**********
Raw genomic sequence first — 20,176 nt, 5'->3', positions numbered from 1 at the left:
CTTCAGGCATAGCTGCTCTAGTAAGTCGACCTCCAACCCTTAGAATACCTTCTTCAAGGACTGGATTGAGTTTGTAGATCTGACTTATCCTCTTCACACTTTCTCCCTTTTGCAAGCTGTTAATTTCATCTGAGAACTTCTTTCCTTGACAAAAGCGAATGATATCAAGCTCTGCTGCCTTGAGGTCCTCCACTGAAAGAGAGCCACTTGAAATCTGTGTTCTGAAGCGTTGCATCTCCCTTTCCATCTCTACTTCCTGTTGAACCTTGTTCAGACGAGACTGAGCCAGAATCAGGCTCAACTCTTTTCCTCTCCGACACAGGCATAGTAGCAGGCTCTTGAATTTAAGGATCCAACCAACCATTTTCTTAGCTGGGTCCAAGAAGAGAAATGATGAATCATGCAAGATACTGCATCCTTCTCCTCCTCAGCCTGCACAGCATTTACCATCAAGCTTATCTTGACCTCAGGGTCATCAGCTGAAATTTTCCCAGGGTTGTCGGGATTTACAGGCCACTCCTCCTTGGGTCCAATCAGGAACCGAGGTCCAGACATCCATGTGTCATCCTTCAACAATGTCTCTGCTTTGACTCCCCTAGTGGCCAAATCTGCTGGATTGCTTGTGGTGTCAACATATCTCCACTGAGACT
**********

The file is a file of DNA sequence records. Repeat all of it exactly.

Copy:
Raw genomic sequence first — 20,176 nt, 5'->3', positions numbered from 1 at the left:
CTTCAGGCATAGCTGCTCTAGTAAGTCGACCTCCAACCCTTAGAATACCTTCTTCAAGGACTGGATTGAGTTTGTAGATCTGACTTATCCTCTTCACACTTTCTCCCTTTTGCAAGCTGTTAATTTCATCTGAGAACTTCTTTCCTTGACAAAAGCGAATGATATCAAGCTCTGCTGCCTTGAGGTCCTCCACTGAAAGAGAGCCACTTGAAATCTGTGTTCTGAAGCGTTGCATCTCCCTTTCCATCTCTACTTCCTGTTGAACCTTGTTCAGACGAGACTGAGCCAGAATCAGGCTCAACTCTTTTCCTCTCCGACACAGGCATAGTAGCAGGCTCTTGAATTTAAGGATCCAACCAACCATTTTCTTAGCTGGGTCCAAGAAGAGAAATGATGAATCATGCAAGATACTGCATCCTTCTCCTCCTCAGCCTGCACAGCATTTACCATCAAGCTTATCTTGACCTCAGGGTCATCAGCTGAAATTTTCCCAGGGTTGTCGGGATTTACAGGCCACTCCTCCTTGGGTCCAATCAGGAACCGAGGTCCAGACATCCATGTGTCATCCTTCAACAATGTCTCTGCTTTGACTCCCCTAGTGGCCAAATCTGCTGGATTGCTTGTGGTGTCAACATATCTCCACTGAGACT